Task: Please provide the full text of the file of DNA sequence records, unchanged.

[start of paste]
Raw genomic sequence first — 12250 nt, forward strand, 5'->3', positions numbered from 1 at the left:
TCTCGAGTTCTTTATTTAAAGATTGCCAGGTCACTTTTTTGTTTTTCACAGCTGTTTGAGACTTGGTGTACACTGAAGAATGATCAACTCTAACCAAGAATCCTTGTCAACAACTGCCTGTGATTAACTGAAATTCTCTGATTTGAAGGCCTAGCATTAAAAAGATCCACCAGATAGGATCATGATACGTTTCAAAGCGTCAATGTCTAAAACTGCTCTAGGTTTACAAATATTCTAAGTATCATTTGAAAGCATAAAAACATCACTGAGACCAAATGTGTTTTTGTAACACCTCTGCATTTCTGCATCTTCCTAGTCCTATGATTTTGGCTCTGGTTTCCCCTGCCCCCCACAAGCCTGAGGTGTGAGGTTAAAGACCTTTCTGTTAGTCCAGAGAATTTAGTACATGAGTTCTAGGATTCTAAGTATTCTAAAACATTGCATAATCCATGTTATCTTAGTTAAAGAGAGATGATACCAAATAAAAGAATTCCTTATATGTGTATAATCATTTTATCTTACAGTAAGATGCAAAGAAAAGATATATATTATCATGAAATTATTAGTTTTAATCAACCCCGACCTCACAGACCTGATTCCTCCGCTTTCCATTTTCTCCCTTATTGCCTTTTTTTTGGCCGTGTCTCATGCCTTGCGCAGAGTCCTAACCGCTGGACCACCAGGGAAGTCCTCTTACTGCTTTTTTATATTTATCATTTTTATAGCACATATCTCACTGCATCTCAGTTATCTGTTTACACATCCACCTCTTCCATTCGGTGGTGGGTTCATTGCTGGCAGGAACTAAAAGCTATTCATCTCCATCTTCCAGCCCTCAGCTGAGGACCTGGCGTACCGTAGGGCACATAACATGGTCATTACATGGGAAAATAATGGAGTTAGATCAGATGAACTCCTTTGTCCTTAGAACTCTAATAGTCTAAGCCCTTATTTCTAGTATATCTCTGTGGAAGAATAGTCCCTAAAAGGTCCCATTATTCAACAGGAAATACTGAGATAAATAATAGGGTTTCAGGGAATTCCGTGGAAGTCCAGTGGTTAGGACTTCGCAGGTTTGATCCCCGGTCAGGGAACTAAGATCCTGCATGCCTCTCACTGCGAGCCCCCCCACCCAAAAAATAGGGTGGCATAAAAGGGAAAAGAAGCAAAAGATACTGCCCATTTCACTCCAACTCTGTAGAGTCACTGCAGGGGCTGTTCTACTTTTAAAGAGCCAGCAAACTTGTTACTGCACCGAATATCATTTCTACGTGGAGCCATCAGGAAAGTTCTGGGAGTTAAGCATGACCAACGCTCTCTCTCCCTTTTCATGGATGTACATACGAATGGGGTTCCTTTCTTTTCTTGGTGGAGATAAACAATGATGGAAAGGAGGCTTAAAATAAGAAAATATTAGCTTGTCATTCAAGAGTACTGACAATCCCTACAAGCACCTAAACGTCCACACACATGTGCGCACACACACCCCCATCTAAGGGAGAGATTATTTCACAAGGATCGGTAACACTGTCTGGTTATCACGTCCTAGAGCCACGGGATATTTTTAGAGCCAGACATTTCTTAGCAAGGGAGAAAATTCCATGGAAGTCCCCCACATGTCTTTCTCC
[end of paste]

Raw genomic sequence first — 12250 nt, forward strand, 5'->3', positions numbered from 1 at the left:
TCTCGAGTTCTTTATTTAAAGATTGCCAGGTCACTTTTTTGTTTTTCACAGCTGTTTGAGACTTGGTGTACACTGAAGAATGATCAACTCTAACCAAGAATCCTTGTCAACAACTGCCTGTGATTAACTGAAATTCTCTGATTTGAAGGCCTAGCATTAAAAAGATCCACCAGATAGGATCATGATACGTTTCAAAGCGTCAATGTCTAAAACTGCTCTAGGTTTACAAATATTCTAAGTATCATTTGAAAGCATAAAAACATCACTGAGACCAAATGTGTTTTTGTAACACCTCTGCATTTCTGCATCTTCCTAGTCCTATGATTTTGGCTCTGGTTTCCCCTGCCCCCCACAAGCCTGAGGTGTGAGGTTAAAGACCTTTCTGTTAGTCCAGAGAATTTAGTACATGAGTTCTAGGATTCTAAGTATTCTAAAACATTGCATAATCCATGTTATCTTAGTTAAAGAGAGATGATACCAAATAAAAGAATTCCTTATATGTGTATAATCATTTTATCTTACAGTAAGATGCAAAGAAAAGATATATATTATCATGAAATTATTAGTTTTAATCAACCCCGACCTCACAGACCTGATTCCTCCGCTTTCCATTTTCTCCCTTATTGCCTTTTTTTTGGCCGTGTCTCATGCCTTGCGCAGAGTCCTAACCGCTGGACCACCAGGGAAGTCCTCTTACTGCTTTTTTATATTTATCATTTTTATAGCACATATCTCACTGCATCTCAGTTATCTGTTTACACATCCACCTCTTCCATTCGGTGGTGGGTTCATTGCTGGCAGGAACTAAAAGCTATTCATCTCCATCTTCCAGCCCTCAGCTGAGGACCTGGCGTACCGTAGGGCACATAACATGGTCATTACATGGGAAAATAATGGAGTTAGATCAGATGAACTCCTTTGTCCTTAGAACTCTAATAGTCTAAGCCCTTATTTCTAGTATATCTCTGTGGAAGAATAGTCCCTAAAAGGTCCCATTATTCAACAGGAAATACTGAGATAAATAATAGGGTTTCAGGGAATTCCGTGGAAGTCCAGTGGTTAGGACTTCGCAGGTTTGATCCCCGGTCAGGGAACTAAGATCCTGCATGCCTCTCACTGCGAGCCCCCCCACCCAAAAAATAGGGTGGCATAAAAGGGAAAAGAAGCAAAAGATACTGCCCATTTCACTCCAACTCTGTAGAGTCACTGCAGGGGCTGTTCTACTTTTAAAGAGCCAGCAAACTTGTTACTGCACCGAATATCATTTCTACGTGGAGCCATCAGGAAAGTTCTGGGAGTTAAGCATGACCAACGCTCTCTCTCCCTTTTCATGGATGTACATACGAATGGGGTTCCTTTCTTTTCTTGGTGGAGATAAACAATGATGGAAAGGAGGCTTAAAATAAGAAAATATTAGCTTGTCATTCAAGAGTACTGACAATCCCTACAAGCACCTAAACGTCCACACACATGTGCGCACACACACCCCCATCTAAGGGAGAGATTATTTCACAAGGATCGGTAACACTGTCTGGTTATCACGTCCTAGAGCCACGGGATATTTTTAGAGCCAGACATTTCTTAGCAAGGGAGAAAATTCCATGGAAGTCCCCCACATGTCTTTCTCC